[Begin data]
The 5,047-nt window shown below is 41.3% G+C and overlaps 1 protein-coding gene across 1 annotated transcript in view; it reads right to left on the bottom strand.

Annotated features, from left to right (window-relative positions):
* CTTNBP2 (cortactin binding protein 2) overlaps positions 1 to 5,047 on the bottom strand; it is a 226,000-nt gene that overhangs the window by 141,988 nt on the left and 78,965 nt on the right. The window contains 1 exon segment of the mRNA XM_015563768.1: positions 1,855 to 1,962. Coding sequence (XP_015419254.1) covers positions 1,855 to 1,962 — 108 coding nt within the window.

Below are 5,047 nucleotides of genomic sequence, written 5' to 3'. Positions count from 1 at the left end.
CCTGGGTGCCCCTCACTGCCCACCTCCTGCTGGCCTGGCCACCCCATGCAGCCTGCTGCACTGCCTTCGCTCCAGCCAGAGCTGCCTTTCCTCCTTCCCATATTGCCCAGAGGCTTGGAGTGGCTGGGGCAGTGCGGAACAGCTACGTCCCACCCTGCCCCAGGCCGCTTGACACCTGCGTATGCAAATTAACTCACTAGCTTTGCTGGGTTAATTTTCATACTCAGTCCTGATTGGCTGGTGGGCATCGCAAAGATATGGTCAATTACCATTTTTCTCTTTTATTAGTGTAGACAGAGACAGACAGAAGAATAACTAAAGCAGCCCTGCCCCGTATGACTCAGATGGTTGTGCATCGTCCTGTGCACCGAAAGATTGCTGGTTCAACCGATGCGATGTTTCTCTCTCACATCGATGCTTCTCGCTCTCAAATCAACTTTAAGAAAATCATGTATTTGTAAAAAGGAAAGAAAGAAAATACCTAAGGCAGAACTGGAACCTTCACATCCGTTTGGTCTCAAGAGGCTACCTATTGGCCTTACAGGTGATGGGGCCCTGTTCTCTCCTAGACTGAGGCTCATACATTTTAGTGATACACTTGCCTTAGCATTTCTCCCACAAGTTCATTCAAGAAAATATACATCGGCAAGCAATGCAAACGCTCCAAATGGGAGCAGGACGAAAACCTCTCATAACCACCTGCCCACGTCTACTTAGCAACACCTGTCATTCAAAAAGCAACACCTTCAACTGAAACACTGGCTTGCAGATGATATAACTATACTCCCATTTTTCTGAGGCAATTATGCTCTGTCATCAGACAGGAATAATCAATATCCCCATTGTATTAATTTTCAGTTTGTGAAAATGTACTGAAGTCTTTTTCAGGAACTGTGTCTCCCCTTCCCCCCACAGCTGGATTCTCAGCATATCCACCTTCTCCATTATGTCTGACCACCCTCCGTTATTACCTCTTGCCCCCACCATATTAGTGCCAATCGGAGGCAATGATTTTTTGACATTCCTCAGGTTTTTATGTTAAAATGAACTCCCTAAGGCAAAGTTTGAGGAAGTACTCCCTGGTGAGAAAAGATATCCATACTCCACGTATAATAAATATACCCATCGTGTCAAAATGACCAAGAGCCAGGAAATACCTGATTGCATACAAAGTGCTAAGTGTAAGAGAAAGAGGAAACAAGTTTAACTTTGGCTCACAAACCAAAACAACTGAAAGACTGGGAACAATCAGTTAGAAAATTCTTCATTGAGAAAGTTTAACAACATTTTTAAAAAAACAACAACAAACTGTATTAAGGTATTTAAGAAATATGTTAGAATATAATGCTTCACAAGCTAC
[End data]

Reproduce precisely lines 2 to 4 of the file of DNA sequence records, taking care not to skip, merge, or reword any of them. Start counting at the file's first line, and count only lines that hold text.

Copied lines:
Annotated features, from left to right (window-relative positions):
* CTTNBP2 (cortactin binding protein 2) overlaps positions 1 to 5,047 on the bottom strand; it is a 226,000-nt gene that overhangs the window by 141,988 nt on the left and 78,965 nt on the right. The window contains 1 exon segment of the mRNA XM_015563768.1: positions 1,855 to 1,962. Coding sequence (XP_015419254.1) covers positions 1,855 to 1,962 — 108 coding nt within the window.

Below are 5,047 nucleotides of genomic sequence, written 5' to 3'. Positions count from 1 at the left end.